Taiwan’s exclusion from World Health Assembly threatens global pandemic response
12 Nov 2020|

This week is the second meeting of the World Health Assembly (WHA) for 2020 and the second time this year that Taiwan has been excluded. High-level public diplomatic support for Taiwan to attend was provided by the US, Europe, the UK, Australia and many others, including a direct request from Washington and a statement by more than 600 of the 705 members of the European parliament. However, the World Health Organization did not accede.

Taiwan isn’t recognised as a state by the United Nations and is therefore not eligible to be a WHO member. However, the organisation’s representative forum, the WHA, has invited a number of non-UN states and organisations—including the Vatican, the Palestinian Authority and the International Federation of Red Cross and Red Crescent Societies—to attend its meetings as observers.

Achieving observer status at the WHA has been a clear policy goal for Taiwan since the late 1990s. It’s part of a broad push by Taipei to gain access to international forums in order to counter Beijing’s efforts to isolate it diplomatically.

Under its ‘One China’ principle, Beijing considers Taiwan to be part of China, and on that basis argues that it should be excluded. However, Beijing has also shown a degree of flexibility in the past. Taiwan did have WHA observer status from 2009 to 2015, when the Kuomintang government of President Ma Ying-jeou was in power. But that ended abruptly in 2016 when the Democratic Progressive Party led by President Tsai Ing-wen was elected.

This points to the complex vectors of China’s politics and history that are interposed between the specific issue of the WHA and the tactics that Taipei and Beijing use to pursue their interests, and, especially for Beijing, their ideological commitments.

Since the 1920s, the Chinese Communist Party and the KMT have had an intertwined history, which Taipei and Beijing mobilised in cross-strait relations in the Ma period from 2008 to 2016, culminating in the meeting in Singapore between Ma and Xi Jinping in November 2015. Its shared history with the KMT serves to validate the CCP’s worldview as being the architect of modern China. The DPP, however, has a different historical and political genealogy reaching back to Taiwan’s Japanese colonial history (1895–1945) and emphasising Taiwanese national self-determination. In the hard politics of the Xi era, the DPP’s platform is wholly unacceptable to Beijing.

While these themes are longstanding, the Covid-19 pandemic has highlighted and complicated the entire issue of Taiwan’s WHA representation. Taiwan’s response to the pandemic has been the best in the world, an exemplary demonstration of public health policy, the deployment of new technology, and the calibrated use of the power of the state in a democracy. Taipei has also sought to use this to raise its international standing and expand its international presence. It has been very effective, with many countries around the world acknowledging Taiwan’s successful handling of the crisis.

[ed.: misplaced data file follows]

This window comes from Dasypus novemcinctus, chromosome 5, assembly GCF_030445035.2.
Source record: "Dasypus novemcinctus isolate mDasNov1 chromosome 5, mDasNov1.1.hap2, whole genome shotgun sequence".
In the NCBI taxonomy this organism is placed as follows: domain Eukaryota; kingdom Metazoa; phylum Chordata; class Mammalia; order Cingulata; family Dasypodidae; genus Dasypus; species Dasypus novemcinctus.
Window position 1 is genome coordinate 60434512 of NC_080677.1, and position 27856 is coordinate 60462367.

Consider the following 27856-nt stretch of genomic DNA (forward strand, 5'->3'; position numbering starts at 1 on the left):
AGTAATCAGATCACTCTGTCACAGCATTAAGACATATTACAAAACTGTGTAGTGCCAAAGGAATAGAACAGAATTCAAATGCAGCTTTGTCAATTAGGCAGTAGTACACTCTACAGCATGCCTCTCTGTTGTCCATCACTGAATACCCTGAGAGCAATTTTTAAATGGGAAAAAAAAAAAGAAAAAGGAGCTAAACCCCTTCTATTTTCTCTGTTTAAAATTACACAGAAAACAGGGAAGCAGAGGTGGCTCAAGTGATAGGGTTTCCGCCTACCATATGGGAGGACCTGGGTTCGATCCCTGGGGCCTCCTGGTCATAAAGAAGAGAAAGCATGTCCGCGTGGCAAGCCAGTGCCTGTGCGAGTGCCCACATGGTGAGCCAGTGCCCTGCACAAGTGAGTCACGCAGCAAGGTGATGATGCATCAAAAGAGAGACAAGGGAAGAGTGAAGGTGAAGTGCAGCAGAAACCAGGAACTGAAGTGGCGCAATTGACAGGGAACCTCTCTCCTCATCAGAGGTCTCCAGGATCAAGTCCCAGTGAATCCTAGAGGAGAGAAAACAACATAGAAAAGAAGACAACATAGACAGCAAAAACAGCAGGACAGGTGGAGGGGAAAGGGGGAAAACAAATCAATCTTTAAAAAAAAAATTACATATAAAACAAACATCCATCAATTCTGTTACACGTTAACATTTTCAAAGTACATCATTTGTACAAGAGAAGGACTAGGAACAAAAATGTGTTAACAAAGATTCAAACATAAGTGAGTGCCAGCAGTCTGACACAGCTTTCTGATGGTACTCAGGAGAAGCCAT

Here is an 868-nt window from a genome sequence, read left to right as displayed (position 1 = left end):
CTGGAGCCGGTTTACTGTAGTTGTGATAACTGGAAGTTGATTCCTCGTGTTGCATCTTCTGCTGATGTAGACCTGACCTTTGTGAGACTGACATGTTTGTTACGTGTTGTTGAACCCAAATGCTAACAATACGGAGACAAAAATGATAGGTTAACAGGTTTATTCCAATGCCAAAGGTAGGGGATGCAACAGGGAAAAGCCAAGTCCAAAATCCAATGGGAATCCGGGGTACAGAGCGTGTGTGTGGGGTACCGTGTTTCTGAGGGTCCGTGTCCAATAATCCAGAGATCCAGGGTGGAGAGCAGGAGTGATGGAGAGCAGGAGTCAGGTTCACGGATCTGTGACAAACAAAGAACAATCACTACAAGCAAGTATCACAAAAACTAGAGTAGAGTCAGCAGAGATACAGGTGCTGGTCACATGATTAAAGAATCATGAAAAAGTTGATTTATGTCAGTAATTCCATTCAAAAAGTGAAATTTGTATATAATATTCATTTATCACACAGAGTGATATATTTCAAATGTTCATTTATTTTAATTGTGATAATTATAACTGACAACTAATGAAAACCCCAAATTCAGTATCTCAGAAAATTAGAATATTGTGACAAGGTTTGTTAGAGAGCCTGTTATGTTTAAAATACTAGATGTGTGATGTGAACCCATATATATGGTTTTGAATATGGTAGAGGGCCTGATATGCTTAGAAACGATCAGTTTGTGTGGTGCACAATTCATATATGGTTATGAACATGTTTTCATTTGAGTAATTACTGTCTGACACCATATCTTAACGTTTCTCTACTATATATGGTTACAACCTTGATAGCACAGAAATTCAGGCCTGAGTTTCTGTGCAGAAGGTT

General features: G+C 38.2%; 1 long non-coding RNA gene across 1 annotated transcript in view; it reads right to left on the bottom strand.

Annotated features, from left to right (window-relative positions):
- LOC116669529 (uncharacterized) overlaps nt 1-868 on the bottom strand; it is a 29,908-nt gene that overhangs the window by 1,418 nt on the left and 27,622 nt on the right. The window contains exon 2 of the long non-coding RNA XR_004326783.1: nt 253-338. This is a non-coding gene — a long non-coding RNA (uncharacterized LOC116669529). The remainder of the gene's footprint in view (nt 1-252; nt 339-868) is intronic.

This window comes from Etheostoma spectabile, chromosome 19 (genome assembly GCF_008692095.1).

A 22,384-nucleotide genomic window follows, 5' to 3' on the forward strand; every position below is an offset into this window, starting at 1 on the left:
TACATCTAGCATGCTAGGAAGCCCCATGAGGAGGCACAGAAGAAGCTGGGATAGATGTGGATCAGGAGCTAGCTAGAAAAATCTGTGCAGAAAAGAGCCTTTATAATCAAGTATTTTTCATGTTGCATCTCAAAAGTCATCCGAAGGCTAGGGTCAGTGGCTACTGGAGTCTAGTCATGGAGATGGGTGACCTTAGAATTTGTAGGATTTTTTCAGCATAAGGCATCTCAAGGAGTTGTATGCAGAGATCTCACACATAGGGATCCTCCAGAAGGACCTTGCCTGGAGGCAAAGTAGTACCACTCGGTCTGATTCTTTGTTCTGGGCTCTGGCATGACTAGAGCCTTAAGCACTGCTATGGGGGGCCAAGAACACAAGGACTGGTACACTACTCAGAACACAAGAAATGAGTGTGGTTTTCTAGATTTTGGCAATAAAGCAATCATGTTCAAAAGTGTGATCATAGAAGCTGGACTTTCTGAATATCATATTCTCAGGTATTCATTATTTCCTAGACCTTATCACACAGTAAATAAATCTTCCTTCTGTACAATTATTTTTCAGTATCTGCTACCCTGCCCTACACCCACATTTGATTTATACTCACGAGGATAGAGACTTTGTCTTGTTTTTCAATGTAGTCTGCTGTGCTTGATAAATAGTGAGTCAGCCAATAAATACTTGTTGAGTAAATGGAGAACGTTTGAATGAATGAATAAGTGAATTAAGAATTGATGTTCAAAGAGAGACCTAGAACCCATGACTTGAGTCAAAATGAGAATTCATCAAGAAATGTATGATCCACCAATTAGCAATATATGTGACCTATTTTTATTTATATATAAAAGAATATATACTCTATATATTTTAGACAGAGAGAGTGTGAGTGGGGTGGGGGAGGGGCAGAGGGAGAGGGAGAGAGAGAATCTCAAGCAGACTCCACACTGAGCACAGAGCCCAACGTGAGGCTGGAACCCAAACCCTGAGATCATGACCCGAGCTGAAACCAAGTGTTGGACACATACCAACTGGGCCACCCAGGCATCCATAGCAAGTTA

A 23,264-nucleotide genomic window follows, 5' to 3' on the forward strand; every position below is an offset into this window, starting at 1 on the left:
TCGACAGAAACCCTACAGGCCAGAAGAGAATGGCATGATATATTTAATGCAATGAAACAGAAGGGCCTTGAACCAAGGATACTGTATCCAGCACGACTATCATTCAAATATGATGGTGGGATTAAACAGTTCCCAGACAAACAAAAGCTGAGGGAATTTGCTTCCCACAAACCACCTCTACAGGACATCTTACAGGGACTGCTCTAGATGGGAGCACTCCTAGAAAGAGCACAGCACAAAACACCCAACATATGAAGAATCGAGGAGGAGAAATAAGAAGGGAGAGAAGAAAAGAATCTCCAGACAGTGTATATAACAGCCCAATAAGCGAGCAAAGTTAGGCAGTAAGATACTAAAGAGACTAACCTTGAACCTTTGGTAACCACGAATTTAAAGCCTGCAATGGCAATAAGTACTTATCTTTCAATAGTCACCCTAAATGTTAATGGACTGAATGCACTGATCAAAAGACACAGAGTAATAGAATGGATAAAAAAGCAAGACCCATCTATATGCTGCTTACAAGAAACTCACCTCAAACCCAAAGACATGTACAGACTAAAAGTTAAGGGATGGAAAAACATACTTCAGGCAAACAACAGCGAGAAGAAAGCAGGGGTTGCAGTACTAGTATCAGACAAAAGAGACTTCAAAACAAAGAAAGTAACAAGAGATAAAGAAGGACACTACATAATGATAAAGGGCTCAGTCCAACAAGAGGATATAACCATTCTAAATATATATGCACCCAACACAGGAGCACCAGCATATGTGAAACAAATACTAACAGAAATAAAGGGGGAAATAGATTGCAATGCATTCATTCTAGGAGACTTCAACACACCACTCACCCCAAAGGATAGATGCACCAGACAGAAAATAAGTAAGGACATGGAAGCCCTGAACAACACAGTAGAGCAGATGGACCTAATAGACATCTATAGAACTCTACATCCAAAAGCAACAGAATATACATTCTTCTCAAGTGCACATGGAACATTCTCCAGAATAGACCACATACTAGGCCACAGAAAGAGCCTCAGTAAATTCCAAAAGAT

This has, however, brought it into conflict with the WHO and illuminated the effects China has had on the international system. Especially earlier in the year, there were discomfiting statements from senior WHO officials on Taiwan’s role in the global response to Covid-19. That Taiwan continues to be excluded from the WHA despite its leading example highlights how international organisations and some members states have taken on Beijing’s preoccupations as their own.

Taipei has regretfully accepted its exclusion from the WHA meeting this month. The government has made a number of statements under the ‘Taiwan can help’ slogan, emphasising its Covid-19 experiences and potential to lead. However, the DPP under Tsai has learned since the previous DPP presidency of Chen Shui-bian from 2000 to 2008 that discretion and discipline serve Taiwan’s interests and it will be pleased at the high level of international support it received for WHA participation nevertheless.

For the international community, the challenge will continue to be understanding that Taiwan’s exclusion from the international system is destabilising. It makes unpredictable actions by Taipei or Beijing more likely. Continuing to press for Taipei’s inclusion in the WHA and other organisations isn’t a question of taking sides in the emerging era of US–China strategic competition but of maintaining the integrity of the global system and mobilising the best responses to global crises.